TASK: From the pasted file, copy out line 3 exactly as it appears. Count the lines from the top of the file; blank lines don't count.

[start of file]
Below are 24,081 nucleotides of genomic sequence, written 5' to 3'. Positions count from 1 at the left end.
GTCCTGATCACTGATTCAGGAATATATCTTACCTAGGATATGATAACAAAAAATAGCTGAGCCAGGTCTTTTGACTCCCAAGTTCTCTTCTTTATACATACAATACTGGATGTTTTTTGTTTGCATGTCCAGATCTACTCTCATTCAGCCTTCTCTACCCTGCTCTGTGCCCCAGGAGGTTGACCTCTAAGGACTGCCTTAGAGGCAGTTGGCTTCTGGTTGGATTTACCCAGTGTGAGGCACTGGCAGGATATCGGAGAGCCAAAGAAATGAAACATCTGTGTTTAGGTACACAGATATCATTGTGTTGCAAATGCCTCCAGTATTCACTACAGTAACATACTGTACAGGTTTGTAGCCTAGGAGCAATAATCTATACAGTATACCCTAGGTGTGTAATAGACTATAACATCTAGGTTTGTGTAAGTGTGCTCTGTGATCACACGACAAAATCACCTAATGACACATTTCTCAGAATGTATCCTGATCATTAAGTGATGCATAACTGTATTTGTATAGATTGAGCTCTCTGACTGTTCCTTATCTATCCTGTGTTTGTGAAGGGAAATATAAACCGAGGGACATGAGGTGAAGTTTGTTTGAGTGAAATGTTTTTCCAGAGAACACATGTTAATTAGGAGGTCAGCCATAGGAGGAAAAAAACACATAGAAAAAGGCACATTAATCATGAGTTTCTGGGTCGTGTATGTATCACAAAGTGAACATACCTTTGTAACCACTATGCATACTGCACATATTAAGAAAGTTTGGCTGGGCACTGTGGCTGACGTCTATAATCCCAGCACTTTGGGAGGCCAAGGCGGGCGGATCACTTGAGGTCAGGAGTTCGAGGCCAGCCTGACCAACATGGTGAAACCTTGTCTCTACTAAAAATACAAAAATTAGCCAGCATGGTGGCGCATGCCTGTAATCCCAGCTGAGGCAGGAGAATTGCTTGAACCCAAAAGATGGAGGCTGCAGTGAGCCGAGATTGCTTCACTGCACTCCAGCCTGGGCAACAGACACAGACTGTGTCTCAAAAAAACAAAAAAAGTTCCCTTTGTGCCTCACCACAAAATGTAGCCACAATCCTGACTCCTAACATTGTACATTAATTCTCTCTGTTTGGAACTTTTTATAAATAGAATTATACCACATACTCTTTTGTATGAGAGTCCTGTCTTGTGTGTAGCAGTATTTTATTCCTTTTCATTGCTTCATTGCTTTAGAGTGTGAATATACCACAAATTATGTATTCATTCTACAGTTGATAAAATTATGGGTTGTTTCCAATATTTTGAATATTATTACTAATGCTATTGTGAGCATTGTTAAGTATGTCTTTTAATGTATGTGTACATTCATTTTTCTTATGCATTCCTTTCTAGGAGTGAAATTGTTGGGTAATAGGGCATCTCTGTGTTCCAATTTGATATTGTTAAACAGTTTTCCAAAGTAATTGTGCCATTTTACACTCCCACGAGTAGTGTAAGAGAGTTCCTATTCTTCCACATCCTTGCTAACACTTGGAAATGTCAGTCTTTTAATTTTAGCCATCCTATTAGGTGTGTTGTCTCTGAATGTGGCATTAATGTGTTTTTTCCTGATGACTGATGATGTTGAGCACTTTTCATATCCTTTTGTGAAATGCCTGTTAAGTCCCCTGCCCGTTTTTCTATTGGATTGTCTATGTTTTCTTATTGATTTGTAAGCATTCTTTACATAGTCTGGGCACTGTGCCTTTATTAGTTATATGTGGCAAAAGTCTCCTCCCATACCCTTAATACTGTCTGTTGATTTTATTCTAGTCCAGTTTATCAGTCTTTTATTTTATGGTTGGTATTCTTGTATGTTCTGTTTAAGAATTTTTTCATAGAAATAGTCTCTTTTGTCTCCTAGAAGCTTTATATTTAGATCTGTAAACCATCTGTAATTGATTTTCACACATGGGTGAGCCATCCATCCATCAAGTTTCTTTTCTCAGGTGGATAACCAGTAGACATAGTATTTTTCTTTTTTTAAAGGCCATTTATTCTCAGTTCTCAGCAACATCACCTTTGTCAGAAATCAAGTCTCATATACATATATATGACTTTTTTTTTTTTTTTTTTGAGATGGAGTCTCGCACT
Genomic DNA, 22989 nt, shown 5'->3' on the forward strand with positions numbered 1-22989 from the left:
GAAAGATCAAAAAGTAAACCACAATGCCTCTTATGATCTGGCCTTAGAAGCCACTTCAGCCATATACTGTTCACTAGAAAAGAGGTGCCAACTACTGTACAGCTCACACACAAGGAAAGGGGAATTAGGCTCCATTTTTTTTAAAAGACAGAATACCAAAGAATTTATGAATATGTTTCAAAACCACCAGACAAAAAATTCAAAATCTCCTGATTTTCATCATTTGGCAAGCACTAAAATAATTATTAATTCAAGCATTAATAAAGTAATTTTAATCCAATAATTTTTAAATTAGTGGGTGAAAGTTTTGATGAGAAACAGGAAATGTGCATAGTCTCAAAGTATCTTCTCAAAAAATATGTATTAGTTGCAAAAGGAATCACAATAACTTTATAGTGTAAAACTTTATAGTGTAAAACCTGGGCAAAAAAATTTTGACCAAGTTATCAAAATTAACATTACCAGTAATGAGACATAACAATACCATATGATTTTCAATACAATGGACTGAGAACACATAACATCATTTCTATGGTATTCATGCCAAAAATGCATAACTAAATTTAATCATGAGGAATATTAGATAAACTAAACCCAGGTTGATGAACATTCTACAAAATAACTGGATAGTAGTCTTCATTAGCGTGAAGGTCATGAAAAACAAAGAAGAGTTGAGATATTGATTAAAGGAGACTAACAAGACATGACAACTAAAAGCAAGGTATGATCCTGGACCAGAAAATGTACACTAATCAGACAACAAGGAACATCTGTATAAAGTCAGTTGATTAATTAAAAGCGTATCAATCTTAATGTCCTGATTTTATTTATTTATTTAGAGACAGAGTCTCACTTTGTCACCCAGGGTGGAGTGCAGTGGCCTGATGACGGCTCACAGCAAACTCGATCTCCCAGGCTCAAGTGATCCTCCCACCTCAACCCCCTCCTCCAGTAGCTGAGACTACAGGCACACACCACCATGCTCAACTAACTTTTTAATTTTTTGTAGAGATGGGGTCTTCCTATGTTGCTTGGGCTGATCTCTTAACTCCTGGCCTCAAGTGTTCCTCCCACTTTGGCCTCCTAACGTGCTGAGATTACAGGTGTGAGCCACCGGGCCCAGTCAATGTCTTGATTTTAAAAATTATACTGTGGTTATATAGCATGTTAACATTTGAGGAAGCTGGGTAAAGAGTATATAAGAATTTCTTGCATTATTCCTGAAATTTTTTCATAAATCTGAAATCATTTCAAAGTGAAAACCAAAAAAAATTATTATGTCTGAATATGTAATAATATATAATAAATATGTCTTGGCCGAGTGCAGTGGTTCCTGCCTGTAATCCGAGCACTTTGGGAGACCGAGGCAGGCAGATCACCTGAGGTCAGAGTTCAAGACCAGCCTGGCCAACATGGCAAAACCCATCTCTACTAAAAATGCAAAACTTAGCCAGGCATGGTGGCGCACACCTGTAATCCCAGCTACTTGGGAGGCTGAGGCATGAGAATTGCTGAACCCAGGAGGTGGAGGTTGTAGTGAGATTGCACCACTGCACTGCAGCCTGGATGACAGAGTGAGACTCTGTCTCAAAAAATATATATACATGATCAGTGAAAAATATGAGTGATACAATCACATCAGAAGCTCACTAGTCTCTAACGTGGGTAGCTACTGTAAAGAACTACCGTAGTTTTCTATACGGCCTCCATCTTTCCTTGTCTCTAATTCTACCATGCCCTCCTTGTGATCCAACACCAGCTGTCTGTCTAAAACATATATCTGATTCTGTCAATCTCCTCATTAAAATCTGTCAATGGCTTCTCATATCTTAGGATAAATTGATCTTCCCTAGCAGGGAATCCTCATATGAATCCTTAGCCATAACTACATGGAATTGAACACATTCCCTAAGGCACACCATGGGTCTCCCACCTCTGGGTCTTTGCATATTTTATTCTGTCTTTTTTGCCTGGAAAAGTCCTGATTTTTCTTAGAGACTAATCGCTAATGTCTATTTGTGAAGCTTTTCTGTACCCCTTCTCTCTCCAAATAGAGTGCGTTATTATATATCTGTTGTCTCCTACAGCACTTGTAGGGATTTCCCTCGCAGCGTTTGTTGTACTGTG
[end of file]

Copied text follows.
Genomic DNA, 22989 nt, shown 5'->3' on the forward strand with positions numbered 1-22989 from the left: